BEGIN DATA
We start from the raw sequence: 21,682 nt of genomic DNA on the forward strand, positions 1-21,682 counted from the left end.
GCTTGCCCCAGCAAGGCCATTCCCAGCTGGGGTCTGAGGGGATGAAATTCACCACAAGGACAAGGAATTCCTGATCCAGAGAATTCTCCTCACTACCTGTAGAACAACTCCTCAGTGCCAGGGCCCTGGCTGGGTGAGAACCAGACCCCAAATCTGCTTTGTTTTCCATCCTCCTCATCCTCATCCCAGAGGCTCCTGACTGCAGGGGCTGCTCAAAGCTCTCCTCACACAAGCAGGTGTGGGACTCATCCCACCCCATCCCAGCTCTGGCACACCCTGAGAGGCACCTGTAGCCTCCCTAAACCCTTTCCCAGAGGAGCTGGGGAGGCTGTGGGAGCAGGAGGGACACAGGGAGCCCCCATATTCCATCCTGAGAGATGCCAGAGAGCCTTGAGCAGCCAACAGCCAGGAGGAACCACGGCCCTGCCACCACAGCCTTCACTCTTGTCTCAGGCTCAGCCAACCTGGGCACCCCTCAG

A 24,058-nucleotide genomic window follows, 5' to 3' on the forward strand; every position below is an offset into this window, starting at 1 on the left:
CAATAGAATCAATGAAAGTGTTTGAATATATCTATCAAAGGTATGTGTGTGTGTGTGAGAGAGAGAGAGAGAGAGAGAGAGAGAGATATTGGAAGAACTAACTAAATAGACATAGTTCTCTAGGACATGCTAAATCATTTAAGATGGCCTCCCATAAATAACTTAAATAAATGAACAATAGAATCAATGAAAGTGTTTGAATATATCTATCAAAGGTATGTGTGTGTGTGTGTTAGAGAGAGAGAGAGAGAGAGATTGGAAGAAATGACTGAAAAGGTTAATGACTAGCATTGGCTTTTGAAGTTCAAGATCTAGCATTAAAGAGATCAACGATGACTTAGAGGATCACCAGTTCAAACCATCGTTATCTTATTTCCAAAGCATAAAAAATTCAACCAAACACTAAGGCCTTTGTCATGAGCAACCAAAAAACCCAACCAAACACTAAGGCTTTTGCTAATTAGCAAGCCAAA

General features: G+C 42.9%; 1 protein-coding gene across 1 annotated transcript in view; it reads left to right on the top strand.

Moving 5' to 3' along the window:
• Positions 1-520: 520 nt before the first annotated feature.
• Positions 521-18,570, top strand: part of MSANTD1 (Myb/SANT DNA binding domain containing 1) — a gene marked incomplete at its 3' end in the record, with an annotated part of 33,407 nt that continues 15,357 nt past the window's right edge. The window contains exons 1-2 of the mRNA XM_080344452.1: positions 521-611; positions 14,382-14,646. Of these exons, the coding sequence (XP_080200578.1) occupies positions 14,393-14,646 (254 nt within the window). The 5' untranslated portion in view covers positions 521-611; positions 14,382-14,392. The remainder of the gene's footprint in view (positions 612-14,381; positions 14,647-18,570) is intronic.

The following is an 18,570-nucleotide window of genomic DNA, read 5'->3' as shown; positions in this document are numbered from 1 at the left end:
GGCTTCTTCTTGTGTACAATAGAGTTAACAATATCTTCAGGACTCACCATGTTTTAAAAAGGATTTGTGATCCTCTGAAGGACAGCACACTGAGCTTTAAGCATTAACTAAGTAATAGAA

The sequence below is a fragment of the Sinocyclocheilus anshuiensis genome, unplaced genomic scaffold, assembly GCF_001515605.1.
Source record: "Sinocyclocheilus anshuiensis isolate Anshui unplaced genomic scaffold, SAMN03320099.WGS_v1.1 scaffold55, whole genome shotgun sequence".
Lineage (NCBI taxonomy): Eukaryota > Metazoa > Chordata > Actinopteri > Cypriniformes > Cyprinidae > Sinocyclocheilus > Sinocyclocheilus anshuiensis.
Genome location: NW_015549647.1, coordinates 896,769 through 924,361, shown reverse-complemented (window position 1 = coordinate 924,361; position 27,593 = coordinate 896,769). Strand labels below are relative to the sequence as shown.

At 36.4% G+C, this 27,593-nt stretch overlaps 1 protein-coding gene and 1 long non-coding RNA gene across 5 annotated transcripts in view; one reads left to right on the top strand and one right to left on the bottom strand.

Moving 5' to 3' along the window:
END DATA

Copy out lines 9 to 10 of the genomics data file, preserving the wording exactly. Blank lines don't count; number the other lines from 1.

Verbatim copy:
The following is an 18,570-nucleotide window of genomic DNA, read 5'->3' as shown; positions in this document are numbered from 1 at the left end:
GGCTTCTTCTTGTGTACAATAGAGTTAACAATATCTTCAGGACTCACCATGTTTTAAAAAGGATTTGTGATCCTCTGAAGGACAGCACACTGAGCTTTAAGCATTAACTAAGTAATAGAA